- From Shit to Food:Graham Caine's Eco-House in South London, 1972-1975
Early in 1975, at a corner of Thames Polytechnic's playing fields in South London, an ecological house was demolished. It not only looked like a spaceship but also functioned as one, even though it had been erected from materials scavenged from the streets and bore a striking resemblance to a giant outhouse. From the beginning of its construction the Eco-House emerged as something uncanny, as "something that landed on the earth rather than growing out of it," in the suburban context of Eltham.1 Neighbors used to walk around the house's site, disenchanted with its aesthetics, calling it an "eyesore."2 They were quite pleased with its eventual demolition. In fact, they accelerated the process by helping to pull down the house. These neighborly commentaries notwithstanding, the historic significance of the Eco-House lies in the fact that it was a built laboratory inhabited by its architect and manifested for its creators a statement for political and social reform. Inside the envelope, digesters, hydroponic gardens, solar panels, and other machines endowed the house with more functions than simply to shelter.
One of the earliest ecological houses, the Eco-House was built in 1972 as a laboratory and living experiment by Grahame Caine, a member of the anarchist group Street Farmers, originally formed by Peter Crump and Bruce Haggart. The Eco-House was a fully functional, integrated system that converted human waste to methane for cooking and maintained a hydroponic greenhouse with radishes, tomatoes, and even bananas. Its construction had been supported by a donation of two thousand pounds from Alvin Boyarski, the chairman of the Architectural Association of London (AA). Caine, a twenty-six-year-old, fourth-year student at the AA, designed and built the Eco-House on borrowed land from Thames Polytechnic, as part of his AA diploma thesis (Figures 1, 2). He received a provisional two-year permit from the Borough of Woolwich District Surveyor with the promise to build an "inhabitable housing laboratory" that would grow vegetables out of household effluents and fertilize the land with reprocessed organic waste. With the help of the Street Farmers, Caine was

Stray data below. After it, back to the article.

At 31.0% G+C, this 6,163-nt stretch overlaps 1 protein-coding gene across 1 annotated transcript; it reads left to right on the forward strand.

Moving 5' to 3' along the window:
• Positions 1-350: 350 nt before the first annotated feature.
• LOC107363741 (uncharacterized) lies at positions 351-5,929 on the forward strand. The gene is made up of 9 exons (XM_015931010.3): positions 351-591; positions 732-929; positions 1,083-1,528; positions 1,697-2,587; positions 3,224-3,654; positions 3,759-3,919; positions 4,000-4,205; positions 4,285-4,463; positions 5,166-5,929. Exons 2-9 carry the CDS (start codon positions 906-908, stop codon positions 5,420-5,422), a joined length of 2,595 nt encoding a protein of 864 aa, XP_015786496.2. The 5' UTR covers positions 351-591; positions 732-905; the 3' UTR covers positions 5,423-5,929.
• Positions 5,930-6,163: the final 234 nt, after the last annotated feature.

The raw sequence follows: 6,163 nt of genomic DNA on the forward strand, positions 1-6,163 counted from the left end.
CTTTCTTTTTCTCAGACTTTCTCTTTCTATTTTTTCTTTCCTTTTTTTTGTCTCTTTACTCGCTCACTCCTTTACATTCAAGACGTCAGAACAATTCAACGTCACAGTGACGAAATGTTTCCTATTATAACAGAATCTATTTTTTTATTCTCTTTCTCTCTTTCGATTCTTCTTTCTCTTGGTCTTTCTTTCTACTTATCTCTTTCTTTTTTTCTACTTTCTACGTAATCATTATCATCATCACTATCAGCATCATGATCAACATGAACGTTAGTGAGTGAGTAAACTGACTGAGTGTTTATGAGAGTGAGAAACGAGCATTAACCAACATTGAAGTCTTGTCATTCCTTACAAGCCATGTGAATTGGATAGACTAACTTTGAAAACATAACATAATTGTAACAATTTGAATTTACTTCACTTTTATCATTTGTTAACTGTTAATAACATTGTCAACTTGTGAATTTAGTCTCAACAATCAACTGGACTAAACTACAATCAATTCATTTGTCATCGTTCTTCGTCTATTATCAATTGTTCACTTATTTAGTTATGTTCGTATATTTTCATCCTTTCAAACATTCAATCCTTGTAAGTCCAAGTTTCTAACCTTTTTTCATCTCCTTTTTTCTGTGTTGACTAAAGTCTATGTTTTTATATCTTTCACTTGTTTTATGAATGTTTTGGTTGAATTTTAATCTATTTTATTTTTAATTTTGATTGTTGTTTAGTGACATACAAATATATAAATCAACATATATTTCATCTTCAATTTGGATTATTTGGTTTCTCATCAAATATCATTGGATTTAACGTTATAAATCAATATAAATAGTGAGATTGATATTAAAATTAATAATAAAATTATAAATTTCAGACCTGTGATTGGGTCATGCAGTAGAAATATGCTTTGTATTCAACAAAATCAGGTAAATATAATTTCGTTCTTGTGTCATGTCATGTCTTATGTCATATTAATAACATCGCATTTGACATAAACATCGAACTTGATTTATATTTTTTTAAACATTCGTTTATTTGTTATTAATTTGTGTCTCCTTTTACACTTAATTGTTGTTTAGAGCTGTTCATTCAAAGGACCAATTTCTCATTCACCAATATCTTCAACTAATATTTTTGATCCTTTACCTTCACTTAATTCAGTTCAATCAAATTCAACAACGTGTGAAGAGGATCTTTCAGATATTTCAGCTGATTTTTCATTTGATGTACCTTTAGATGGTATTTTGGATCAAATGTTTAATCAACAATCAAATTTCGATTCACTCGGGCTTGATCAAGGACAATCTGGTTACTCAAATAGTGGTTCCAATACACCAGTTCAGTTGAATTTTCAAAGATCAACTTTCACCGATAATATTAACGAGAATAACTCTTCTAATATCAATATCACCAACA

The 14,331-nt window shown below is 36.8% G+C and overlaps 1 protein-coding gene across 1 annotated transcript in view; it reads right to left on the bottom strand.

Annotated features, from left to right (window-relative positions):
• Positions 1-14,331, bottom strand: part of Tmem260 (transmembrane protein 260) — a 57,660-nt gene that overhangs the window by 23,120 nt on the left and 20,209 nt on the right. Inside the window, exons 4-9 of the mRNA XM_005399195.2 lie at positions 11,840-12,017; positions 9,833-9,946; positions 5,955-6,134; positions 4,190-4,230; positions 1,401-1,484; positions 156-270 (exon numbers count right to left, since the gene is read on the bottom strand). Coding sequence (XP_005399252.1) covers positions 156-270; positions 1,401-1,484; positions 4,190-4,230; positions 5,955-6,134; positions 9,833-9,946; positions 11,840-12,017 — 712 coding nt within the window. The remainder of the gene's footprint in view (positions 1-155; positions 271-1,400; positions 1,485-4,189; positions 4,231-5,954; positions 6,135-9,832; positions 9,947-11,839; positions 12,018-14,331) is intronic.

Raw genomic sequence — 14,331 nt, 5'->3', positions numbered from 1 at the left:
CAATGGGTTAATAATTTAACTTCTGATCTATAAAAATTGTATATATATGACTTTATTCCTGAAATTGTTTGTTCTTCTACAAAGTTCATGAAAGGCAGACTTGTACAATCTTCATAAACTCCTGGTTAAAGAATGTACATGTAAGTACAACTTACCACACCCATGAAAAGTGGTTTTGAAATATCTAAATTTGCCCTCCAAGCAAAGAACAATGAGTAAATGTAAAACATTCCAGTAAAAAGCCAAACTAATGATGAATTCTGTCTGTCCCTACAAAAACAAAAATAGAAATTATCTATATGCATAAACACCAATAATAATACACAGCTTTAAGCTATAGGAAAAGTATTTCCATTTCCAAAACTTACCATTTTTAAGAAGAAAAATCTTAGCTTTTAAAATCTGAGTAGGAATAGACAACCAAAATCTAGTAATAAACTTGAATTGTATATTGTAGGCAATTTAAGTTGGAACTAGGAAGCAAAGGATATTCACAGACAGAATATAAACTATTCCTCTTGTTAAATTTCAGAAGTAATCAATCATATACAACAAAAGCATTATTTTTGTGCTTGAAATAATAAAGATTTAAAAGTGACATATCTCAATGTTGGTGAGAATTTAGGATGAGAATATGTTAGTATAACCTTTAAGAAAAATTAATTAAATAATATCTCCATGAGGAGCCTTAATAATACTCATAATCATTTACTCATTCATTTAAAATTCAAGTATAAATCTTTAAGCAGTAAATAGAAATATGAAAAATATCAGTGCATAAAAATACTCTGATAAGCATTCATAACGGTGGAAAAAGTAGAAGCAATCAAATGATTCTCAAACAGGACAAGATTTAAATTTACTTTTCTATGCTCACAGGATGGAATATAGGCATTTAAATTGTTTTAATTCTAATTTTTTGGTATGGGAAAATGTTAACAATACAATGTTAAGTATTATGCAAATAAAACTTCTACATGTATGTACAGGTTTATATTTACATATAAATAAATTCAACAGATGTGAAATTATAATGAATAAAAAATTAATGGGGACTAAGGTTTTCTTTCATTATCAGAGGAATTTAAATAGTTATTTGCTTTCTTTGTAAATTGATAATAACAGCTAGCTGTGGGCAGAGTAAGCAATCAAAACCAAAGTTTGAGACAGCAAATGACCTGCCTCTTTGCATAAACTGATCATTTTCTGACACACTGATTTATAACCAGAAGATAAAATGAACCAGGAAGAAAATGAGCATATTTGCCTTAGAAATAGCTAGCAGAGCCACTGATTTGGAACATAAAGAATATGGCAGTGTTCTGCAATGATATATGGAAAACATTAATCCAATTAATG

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able to start construction in September 1972, during his fifth year, and to install himself by Christmas. After having lived in the house for two years with his family, he was asked to destroy it in 1975.
By that time the Eco-House had already received wide attention from the British press, architectural magazines, as well as British television. It was the main subject of a BBC Open Program for Television episode in June 1973 entitled "Clearings of a Concrete Jungle," which featured the promotional line "Spring is here and the time is ripe for planting in the streets."3 Other publications about the house included "The House That Grows" and "A New Way of Living" in the London Garden News, "Living off the Sun in South London" in The Observer, and "A Revolutionary Structure" in Oz magazine (Figure 3).4
Despite the extensive press coverage and the massive logistical and administrative struggle to acquire permission to use land for an experimental facility, Caine failed his final examinations at the AA and never received his diploma as an architect. In his final presentation, he did not present to the committee any architectural drawings. He did present, however, endless arrays of scientific diagrams and tables monitoring in excruciating detail the performance of the Eco-House's interconnected machines, as well as sketches that envisioned an alternative political reality. Although Caine envisioned his scientific analyses as a crusade for the individual's political liberation, the jury could never quite forgive the obliteration of an "architectural middle ground," that is, his rejection of conventional forms of architectural representation. In 2008, when this author met Caine in Ronda, Spain, and asked him to recollect this story, he was comically apathetic to...